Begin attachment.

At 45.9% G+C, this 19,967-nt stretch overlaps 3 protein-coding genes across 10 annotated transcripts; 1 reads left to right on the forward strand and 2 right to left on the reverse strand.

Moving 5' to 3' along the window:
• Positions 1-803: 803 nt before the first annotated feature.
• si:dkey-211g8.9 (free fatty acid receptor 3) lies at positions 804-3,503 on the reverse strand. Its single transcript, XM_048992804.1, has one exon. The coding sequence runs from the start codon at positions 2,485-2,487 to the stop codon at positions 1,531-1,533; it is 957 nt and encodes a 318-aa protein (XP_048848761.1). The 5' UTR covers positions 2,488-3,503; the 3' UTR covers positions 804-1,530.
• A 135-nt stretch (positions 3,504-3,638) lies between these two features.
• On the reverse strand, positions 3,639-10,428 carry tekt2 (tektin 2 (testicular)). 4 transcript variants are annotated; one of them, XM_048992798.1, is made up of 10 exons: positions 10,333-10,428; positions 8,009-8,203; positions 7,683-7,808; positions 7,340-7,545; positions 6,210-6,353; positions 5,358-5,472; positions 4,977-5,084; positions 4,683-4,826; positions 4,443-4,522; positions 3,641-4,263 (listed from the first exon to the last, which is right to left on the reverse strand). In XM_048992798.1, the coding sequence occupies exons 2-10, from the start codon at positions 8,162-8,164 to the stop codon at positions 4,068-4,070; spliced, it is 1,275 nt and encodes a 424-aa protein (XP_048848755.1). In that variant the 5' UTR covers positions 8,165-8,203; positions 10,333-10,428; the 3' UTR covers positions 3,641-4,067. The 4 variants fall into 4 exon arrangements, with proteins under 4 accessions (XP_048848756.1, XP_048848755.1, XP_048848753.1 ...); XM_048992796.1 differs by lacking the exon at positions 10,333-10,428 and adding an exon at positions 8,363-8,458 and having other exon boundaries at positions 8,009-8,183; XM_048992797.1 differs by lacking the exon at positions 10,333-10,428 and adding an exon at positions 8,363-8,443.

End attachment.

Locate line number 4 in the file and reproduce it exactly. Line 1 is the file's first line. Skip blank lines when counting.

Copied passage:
• si:dkey-211g8.9 (free fatty acid receptor 3) lies at positions 804-3,503 on the reverse strand. Its single transcript, XM_048992804.1, has one exon. The coding sequence runs from the start codon at positions 2,485-2,487 to the stop codon at positions 1,531-1,533; it is 957 nt and encodes a 318-aa protein (XP_048848761.1). The 5' UTR covers positions 2,488-3,503; the 3' UTR covers positions 804-1,530.